Cheryl: We are coming up on 100 years! It was 1930 for the original club building (now occupied by the Island Food Pantry). However, the first feasts here began in the 1920s on a farm in Oak Bluffs. The Feast of the Holy Ghost is a tradition that goes back centuries in Portuguese culture and has a storied history based on the charity of Queen Isabel. (You can find more information on the history at holyghostassociation.com/history-of-the-feast/.)
What is it like today? What does the club offer?
Cheryl: We have come a long way. Many of these organizations (in the “old days”) had very strict rules: you had to be this or that — some of them not just Portuguese, but specifically Azorean or Madeiran — and most of the boards were governed strictly by men. After this election cycle, by January 2023, this club and organization will be run 100 percent by women for the first time ever — from the board members to the managers and the bartenders. We offer a welcoming space here where people can feel comfortable to relax or participate in any of our many events and community fundraisers. We pride ourselves in our benevolence and encourage our members to let us know of someone ill or in need — that is the heart and soul of who we are.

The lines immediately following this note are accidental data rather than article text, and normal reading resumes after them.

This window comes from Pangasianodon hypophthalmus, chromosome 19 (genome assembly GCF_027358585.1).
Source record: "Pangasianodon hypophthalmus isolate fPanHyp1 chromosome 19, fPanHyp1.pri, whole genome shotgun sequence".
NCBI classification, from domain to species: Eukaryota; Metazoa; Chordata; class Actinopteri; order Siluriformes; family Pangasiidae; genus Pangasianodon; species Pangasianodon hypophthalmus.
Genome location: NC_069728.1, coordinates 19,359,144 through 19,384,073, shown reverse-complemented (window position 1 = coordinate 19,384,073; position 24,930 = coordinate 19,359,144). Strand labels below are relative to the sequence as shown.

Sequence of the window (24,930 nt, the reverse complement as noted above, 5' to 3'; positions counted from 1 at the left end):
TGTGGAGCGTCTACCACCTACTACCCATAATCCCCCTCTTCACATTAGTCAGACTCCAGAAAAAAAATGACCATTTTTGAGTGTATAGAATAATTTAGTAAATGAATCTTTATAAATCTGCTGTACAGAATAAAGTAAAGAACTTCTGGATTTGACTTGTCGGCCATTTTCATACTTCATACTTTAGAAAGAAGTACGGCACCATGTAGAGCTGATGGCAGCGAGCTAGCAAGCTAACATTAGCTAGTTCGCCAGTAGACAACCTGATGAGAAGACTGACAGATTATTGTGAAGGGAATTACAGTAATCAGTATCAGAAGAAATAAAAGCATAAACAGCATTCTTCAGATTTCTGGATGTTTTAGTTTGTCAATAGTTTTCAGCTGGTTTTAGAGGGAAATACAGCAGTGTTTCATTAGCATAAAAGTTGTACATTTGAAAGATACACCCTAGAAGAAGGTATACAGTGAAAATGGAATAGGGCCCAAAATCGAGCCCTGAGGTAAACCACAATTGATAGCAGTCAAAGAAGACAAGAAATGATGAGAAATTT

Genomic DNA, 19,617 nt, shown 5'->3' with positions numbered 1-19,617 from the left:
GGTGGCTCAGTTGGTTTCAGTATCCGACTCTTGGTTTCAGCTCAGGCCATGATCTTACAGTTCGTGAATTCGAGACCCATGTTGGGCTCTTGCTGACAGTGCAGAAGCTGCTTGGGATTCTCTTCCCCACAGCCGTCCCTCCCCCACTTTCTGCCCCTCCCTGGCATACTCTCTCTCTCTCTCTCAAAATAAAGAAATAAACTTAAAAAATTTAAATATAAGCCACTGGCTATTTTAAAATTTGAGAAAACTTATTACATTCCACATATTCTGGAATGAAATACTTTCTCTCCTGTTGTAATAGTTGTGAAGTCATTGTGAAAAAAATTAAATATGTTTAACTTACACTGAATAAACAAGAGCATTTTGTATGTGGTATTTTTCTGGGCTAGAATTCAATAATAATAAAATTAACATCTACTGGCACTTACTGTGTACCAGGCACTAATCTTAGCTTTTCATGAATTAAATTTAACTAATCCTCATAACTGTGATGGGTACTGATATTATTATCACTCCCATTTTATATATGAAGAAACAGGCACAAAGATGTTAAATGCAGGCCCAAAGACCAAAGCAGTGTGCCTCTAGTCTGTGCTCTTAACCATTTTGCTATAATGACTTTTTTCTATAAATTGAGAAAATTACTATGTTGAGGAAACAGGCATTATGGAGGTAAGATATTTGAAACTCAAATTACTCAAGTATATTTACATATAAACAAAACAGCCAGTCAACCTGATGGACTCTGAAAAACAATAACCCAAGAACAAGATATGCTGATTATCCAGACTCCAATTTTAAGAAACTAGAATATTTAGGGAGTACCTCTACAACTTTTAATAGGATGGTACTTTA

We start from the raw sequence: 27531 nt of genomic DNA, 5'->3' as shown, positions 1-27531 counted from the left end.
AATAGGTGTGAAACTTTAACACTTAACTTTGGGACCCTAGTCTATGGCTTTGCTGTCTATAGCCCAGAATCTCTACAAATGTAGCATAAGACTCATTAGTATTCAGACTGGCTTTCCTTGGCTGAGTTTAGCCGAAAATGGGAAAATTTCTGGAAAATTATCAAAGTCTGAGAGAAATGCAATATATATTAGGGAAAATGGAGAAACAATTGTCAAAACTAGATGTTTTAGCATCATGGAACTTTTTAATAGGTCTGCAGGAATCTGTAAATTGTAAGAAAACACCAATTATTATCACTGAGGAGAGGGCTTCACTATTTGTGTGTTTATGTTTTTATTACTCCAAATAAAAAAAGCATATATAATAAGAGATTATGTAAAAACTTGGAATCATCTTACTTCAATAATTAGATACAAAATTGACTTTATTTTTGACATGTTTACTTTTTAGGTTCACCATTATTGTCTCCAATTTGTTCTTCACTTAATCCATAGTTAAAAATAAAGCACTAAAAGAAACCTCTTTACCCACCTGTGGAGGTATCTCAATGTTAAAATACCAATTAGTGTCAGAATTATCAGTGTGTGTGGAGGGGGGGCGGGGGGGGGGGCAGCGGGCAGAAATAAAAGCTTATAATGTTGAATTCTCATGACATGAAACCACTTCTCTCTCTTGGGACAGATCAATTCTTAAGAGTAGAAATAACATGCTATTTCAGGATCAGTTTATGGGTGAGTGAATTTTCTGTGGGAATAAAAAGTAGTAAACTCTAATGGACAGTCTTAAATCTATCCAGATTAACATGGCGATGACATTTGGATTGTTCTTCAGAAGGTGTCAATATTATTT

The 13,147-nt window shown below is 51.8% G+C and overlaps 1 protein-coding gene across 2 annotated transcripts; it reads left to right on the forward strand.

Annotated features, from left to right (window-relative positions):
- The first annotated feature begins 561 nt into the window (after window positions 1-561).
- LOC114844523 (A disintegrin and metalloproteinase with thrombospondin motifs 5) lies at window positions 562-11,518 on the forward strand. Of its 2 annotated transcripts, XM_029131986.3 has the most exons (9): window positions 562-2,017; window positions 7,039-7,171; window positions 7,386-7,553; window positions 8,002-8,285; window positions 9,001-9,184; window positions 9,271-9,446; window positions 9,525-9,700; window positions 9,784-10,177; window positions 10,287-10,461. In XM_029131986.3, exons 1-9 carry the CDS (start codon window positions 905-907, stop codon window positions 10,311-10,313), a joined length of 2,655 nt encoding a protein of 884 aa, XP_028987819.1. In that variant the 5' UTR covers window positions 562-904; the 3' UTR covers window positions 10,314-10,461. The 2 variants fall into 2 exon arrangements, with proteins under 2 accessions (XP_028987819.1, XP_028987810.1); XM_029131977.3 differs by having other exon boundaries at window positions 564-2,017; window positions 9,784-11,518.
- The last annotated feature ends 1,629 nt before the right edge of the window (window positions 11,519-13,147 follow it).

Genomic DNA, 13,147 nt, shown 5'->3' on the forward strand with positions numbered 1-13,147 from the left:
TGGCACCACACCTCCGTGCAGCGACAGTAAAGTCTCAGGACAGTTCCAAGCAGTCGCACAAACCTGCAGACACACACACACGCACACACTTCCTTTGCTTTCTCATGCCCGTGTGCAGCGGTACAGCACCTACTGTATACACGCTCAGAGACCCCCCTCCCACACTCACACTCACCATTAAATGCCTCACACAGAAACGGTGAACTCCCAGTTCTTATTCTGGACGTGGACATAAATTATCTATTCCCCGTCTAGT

You’ve got a fundraiser coming up on Friday, Nov. 25, from 5 to 11 pm. What is that about?
Emily: Our mission is to outfit the P.A. Club with a new stage and sound system, along with some much-needed sound engineering to the room. Overall we think the cost will be about $20,000. The brunt of that goes towards the electronics: speakers, monitors, sound board, lighting, etc. A huge shout out to Phil daRosa and TPS Audio for their amazing expertise, John Stanwood for his design layout, and Rose Guerin for being the driving force and making this dream closer to reality.